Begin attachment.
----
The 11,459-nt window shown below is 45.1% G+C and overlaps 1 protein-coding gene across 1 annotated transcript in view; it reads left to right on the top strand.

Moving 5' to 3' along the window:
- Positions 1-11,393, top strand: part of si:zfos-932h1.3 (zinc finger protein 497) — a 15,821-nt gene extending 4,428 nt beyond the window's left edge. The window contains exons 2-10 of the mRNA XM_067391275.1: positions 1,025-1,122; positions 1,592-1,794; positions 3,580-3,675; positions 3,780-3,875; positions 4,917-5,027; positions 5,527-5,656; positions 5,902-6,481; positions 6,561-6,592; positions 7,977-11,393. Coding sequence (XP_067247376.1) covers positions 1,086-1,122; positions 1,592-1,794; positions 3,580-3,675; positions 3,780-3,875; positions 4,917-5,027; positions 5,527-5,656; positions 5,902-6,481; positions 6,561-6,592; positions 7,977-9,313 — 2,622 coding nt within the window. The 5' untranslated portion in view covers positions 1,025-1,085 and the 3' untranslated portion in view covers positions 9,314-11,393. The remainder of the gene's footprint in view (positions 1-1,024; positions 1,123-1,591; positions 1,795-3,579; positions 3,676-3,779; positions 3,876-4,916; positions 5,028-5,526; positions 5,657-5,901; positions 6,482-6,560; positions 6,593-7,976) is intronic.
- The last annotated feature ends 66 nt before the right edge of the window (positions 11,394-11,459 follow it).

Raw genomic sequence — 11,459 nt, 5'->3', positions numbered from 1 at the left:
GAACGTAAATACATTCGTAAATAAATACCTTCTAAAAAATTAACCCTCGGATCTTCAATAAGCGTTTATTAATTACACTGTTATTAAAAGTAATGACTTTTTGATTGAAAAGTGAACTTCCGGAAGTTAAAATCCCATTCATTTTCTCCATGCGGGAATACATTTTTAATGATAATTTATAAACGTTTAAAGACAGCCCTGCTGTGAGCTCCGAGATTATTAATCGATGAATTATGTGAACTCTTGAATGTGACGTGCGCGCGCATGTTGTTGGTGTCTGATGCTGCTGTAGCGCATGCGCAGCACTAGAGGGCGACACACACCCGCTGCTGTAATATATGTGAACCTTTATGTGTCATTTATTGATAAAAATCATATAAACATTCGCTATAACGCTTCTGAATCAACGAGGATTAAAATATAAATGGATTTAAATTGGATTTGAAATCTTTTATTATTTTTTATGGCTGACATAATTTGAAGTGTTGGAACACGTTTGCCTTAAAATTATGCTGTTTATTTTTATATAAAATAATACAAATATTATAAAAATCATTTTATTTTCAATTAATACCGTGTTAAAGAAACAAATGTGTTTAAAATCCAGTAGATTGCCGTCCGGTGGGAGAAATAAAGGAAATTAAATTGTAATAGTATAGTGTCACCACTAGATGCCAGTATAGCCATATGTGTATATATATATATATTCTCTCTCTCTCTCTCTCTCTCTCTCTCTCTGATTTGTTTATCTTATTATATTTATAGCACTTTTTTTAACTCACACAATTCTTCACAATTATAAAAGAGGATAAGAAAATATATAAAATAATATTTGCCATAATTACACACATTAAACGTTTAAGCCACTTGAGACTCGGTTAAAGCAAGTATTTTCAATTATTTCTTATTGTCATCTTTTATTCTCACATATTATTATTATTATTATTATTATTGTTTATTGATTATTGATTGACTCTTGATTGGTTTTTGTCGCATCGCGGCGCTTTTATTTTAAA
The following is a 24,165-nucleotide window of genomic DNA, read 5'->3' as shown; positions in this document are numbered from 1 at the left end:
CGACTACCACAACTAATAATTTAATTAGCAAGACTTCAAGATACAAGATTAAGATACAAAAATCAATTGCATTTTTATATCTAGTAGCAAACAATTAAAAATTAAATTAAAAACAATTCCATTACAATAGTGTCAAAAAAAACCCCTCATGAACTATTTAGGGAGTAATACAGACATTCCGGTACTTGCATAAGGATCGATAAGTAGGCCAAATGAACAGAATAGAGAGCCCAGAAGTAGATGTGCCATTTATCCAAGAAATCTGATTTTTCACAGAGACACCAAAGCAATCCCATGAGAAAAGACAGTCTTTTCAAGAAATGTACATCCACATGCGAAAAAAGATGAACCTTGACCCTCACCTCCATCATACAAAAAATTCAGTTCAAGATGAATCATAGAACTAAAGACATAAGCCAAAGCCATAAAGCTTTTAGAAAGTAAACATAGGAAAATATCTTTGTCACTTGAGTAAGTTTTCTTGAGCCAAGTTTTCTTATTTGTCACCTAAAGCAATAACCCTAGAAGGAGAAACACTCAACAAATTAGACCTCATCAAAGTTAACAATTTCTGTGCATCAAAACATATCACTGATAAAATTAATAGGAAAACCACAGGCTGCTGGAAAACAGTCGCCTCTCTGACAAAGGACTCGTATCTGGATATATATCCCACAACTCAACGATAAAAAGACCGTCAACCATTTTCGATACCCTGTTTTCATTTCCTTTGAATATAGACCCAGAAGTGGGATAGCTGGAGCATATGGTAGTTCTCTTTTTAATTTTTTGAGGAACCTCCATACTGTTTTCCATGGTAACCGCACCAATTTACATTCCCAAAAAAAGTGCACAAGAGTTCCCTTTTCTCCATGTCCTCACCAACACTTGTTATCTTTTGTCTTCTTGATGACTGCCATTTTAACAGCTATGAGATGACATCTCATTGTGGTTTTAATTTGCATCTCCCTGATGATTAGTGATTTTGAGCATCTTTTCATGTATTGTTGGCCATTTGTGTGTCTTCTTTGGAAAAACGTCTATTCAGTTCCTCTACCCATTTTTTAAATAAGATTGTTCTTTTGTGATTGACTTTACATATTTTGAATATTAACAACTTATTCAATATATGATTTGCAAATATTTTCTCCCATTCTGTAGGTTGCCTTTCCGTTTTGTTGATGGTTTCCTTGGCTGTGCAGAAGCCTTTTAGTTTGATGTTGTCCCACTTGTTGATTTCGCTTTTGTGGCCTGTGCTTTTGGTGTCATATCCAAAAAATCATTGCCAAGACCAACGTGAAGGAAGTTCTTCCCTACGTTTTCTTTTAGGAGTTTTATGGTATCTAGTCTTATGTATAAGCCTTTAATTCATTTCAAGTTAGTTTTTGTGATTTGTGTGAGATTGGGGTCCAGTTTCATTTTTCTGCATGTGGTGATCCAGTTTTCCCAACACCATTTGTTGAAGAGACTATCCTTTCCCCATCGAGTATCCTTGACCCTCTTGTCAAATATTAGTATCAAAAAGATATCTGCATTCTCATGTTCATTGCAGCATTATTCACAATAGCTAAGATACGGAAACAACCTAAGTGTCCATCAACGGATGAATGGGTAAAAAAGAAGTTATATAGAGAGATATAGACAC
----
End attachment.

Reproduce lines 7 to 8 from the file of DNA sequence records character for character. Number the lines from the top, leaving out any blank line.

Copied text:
The following is a 24,165-nucleotide window of genomic DNA, read 5'->3' as shown; positions in this document are numbered from 1 at the left end:
CGACTACCACAACTAATAATTTAATTAGCAAGACTTCAAGATACAAGATTAAGATACAAAAATCAATTGCATTTTTATATCTAGTAGCAAACAATTAAAAATTAAATTAAAAACAATTCCATTACAATAGTGTCAAAAAAAACCCCTCATGAACTATTTAGGGAGTAATACAGACATTCCGGTACTTGCATAAGGATCGATAAGTAGGCCAAATGAACAGAATAGAGAGCCCAGAAGTAGATGTGCCATTTATCCAAGAAATCTGATTTTTCACAGAGACACCAAAGCAATCCCATGAGAAAAGACAGTCTTTTCAAGAAATGTACATCCACATGCGAAAAAAGATGAACCTTGACCCTCACCTCCATCATACAAAAAATTCAGTTCAAGATGAATCATAGAACTAAAGACATAAGCCAAAGCCATAAAGCTTTTAGAAAGTAAACATAGGAAAATATCTTTGTCACTTGAGTAAGTTTTCTTGAGCCAAGTTTTCTTATTTGTCACCTAAAGCAATAACCCTAGAAGGAGAAACACTCAACAAATTAGACCTCATCAAAGTTAACAATTTCTGTGCATCAAAACATATCACTGATAAAATTAATAGGAAAACCACAGGCTGCTGGAAAACAGTCGCCTCTCTGACAAAGGACTCGTATCTGGATATATATCCCACAACTCAACGATAAAAAGACCGTCAACCATTTTCGATACCCTGTTTTCATTTCCTTTGAATATAGACCCAGAAGTGGGATAGCTGGAGCATATGGTAGTTCTCTTTTTAATTTTTTGAGGAACCTCCATACTGTTTTCCATGGTAACCGCACCAATTTACATTCCCAAAAAAAGTGCACAAGAGTTCCCTTTTCTCCATGTCCTCACCAACACTTGTTATCTTTTGTCTTCTTGATGACTGCCATTTTAACAGCTATGAGATGACATCTCATTGTGGTTTTAATTTGCATCTCCCTGATGATTAGTGATTTTGAGCATCTTTTCATGTATTGTTGGCCATTTGTGTGTCTTCTTTGGAAAAACGTCTATTCAGTTCCTCTACCCATTTTTTAAATAAGATTGTTCTTTTGTGATTGACTTTACATATTTTGAATATTAACAACTTATTCAATATATGATTTGCAAATATTTTCTCCCATTCTGTAGGTTGCCTTTCCGTTTTGTTGATGGTTTCCTTGGCTGTGCAGAAGCCTTTTAGTTTGATGTTGTCCCACTTGTTGATTTCGCTTTTGTGGCCTGTGCTTTTGGTGTCATATCCAAAAAATCATTGCCAAGACCAACGTGAAGGAAGTTCTTCCCTACGTTTTCTTTTAGGAGTTTTATGGTATCTAGTCTTATGTATAAGCCTTTAATTCATTTCAAGTTAGTTTTTGTGATTTGTGTGAGATTGGGGTCCAGTTTCATTTTTCTGCATGTGGTGATCCAGTTTTCCCAACACCATTTGTTGAAGAGACTATCCTTTCCCCATCGAGTATCCTTGACCCTCTTGTCAAATATTAGTATCAAAAAGATATCTGCATTCTCATGTTCATTGCAGCATTATTCACAATAGCTAAGATACGGAAACAACCTAAGTGTCCATCAACGGATGAATGGGTAAAAAAGAAGTTATATAGAGAGATATAGACAC